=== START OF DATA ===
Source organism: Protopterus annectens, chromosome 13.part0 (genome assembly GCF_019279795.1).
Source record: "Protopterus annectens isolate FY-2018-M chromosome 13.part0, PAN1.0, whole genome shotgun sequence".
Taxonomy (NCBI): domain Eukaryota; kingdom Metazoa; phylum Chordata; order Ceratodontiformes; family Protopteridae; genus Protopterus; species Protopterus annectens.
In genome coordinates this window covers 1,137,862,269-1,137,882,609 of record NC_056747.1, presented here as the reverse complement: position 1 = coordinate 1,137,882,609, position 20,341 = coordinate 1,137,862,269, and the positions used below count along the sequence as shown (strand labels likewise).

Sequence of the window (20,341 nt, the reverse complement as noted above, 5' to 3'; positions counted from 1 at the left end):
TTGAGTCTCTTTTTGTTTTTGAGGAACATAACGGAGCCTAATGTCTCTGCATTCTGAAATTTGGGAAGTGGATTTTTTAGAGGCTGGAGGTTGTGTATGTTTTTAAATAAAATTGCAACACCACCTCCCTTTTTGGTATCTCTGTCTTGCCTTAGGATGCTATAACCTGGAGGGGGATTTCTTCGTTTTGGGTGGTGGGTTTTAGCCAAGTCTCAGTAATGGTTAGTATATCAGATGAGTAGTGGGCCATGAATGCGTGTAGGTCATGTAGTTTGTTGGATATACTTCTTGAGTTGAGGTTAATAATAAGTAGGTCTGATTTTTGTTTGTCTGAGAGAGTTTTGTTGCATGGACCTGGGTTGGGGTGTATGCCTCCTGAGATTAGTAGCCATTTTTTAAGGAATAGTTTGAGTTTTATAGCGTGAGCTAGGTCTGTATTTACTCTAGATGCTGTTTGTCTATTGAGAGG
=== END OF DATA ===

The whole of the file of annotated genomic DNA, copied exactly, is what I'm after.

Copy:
Source organism: Protopterus annectens, chromosome 13.part0 (genome assembly GCF_019279795.1).
Source record: "Protopterus annectens isolate FY-2018-M chromosome 13.part0, PAN1.0, whole genome shotgun sequence".
Taxonomy (NCBI): domain Eukaryota; kingdom Metazoa; phylum Chordata; order Ceratodontiformes; family Protopteridae; genus Protopterus; species Protopterus annectens.
In genome coordinates this window covers 1,137,862,269-1,137,882,609 of record NC_056747.1, presented here as the reverse complement: position 1 = coordinate 1,137,882,609, position 20,341 = coordinate 1,137,862,269, and the positions used below count along the sequence as shown (strand labels likewise).

Sequence of the window (20,341 nt, the reverse complement as noted above, 5' to 3'; positions counted from 1 at the left end):
TTGAGTCTCTTTTTGTTTTTGAGGAACATAACGGAGCCTAATGTCTCTGCATTCTGAAATTTGGGAAGTGGATTTTTTAGAGGCTGGAGGTTGTGTATGTTTTTAAATAAAATTGCAACACCACCTCCCTTTTTGGTATCTCTGTCTTGCCTTAGGATGCTATAACCTGGAGGGGGATTTCTTCGTTTTGGGTGGTGGGTTTTAGCCAAGTCTCAGTAATGGTTAGTATATCAGATGAGTAGTGGGCCATGAATGCGTGTAGGTCATGTAGTTTGTTGGATATACTTCTTGAGTTGAGGTTAATAATAAGTAGGTCTGATTTTTGTTTGTCTGAGAGAGTTTTGTTGCATGGACCTGGGTTGGGGTGTATGCCTCCTGAGATTAGTAGCCATTTTTTAAGGAATAGTTTGAGTTTTATAGCGTGAGCTAGGTCTGTATTTACTCTAGATGCTGTTTGTCTATTGAGAGG